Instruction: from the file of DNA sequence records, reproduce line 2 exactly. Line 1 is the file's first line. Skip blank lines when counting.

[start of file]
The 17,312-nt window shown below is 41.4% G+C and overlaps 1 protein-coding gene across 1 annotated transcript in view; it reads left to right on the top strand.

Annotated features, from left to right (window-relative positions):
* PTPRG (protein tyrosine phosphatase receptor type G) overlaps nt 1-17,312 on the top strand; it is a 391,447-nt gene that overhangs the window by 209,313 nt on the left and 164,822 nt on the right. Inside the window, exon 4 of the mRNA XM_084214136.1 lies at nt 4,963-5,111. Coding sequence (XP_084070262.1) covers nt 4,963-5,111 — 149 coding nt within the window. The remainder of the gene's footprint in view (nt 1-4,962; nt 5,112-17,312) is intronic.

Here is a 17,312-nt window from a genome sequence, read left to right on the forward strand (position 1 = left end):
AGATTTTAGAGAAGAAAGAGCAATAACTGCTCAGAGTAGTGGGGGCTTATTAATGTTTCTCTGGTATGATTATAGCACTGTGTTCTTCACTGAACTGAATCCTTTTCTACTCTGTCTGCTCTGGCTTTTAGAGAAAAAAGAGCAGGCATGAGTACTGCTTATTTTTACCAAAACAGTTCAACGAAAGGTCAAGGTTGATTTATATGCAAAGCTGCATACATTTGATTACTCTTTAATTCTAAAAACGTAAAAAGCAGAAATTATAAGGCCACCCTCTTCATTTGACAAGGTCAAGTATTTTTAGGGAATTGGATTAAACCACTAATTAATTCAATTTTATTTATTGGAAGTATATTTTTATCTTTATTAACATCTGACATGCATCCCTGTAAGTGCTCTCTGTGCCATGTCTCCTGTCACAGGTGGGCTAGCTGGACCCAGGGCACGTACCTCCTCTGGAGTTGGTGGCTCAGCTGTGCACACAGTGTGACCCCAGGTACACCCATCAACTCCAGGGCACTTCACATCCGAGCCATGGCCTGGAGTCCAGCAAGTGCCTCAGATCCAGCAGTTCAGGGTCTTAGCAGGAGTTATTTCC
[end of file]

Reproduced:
Annotated features, from left to right (window-relative positions):